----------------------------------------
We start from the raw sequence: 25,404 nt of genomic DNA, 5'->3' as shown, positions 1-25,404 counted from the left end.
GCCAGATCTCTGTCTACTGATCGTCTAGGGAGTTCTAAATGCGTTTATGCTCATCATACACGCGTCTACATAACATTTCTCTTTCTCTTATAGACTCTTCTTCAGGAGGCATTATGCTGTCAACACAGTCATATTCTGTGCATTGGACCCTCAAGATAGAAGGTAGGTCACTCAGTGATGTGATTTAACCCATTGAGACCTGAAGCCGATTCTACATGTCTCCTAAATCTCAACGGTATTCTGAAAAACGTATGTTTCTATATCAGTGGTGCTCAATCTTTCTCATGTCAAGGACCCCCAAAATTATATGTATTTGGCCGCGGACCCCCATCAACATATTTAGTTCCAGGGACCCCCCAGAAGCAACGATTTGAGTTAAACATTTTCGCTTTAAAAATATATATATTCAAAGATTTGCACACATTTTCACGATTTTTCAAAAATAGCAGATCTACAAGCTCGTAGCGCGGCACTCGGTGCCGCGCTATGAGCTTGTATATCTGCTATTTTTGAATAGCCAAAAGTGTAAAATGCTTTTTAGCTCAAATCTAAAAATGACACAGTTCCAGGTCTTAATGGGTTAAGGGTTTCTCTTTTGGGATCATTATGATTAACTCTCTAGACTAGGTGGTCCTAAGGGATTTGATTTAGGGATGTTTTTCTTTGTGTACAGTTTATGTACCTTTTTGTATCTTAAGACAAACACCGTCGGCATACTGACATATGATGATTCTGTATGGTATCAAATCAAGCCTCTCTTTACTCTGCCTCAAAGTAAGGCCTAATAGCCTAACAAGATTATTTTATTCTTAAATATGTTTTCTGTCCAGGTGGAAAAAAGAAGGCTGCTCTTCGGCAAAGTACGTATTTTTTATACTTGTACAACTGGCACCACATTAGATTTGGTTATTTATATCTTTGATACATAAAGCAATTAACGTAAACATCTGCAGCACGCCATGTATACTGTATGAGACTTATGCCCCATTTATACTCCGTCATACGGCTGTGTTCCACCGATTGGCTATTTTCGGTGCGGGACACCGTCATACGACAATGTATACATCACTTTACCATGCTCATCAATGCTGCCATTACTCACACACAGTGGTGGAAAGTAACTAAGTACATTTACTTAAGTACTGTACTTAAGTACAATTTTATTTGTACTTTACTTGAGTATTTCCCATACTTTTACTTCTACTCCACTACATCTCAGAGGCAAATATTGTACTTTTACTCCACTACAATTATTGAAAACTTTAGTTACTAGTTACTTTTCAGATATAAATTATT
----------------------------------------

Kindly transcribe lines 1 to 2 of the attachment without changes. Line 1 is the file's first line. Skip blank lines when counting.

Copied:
We start from the raw sequence: 25,404 nt of genomic DNA, 5'->3' as shown, positions 1-25,404 counted from the left end.
GCCAGATCTCTGTCTACTGATCGTCTAGGGAGTTCTAAATGCGTTTATGCTCATCATACACGCGTCTACATAACATTTCTCTTTCTCTTATAGACTCTTCTTCAGGAGGCATTATGCTGTCAACACAGTCATATTCTGTGCATTGGACCCTCAAGATAGAAGGTAGGTCACTCAGTGATGTGATTTAACCCATTGAGACCTGAAGCCGATTCTACATGTCTCCTAAATCTCAACGGTATTCTGAAAAACGTATGTTTCTATATCAGTGGTGCTCAATCTTTCTCATGTCAAGGACCCCCAAAATTATATGTATTTGGCCGCGGACCCCCATCAACATATTTAGTTCCAGGGACCCCCCAGAAGCAACGATTTGAGTTAAACATTTTCGCTTTAAAAATATATATATTCAAAGATTTGCACACATTTTCACGATTTTTCAAAAATAGCAGATCTACAAGCTCGTAGCGCGGCACTCGGTGCCGCGCTATGAGCTTGTATATCTGCTATTTTTGAATAGCCAAAAGTGTAAAATGCTTTTTAGCTCAAATCTAAAAATGACACAGTTCCAGGTCTTAATGGGTTAAGGGTTTCTCTTTTGGGATCATTATGATTAACTCTCTAGACTAGGTGGTCCTAAGGGATTTGATTTAGGGATGTTTTTCTTTGTGTACAGTTTATGTACCTTTTTGTATCTTAAGACAAACACCGTCGGCATACTGACATATGATGATTCTGTATGGTATCAAATCAAGCCTCTCTTTACTCTGCCTCAAAGTAAGGCCTAATAGCCTAACAAGATTATTTTATTCTTAAATATGTTTTCTGTCCAGGTGGAAAAAAGAAGGCTGCTCTTCGGCAAAGTACGTATTTTTTATACTTGTACAACTGGCACCACATTAGATTTGGTTATTTATATCTTTGATACATAAAGCAATTAACGTAAACATCTGCAGCACGCCATGTATACTGTATGAGACTTATGCCCCATTTATACTCCGTCATACGGCTGTGTTCCACCGATTGGCTATTTTCGGTGCGGGACACCGTCATACGACAATGTATACATCACTTTACCATGCTCATCAATGCTGCCATTACTCACACACAGTGGTGGAAAGTAACTAAGTACATTTACTTAAGTACTGTACTTAAGTACAATTTTATTTGTACTTTACTTGAGTATTTCCCATACTTTTACTTCTACTCCACTACATCTCAGAGGCAAATATTGTACTTTTACTCCACTACAATTATTGAAAACTTTAGTTACTAGTTACTTTTCAGATATAAATTATT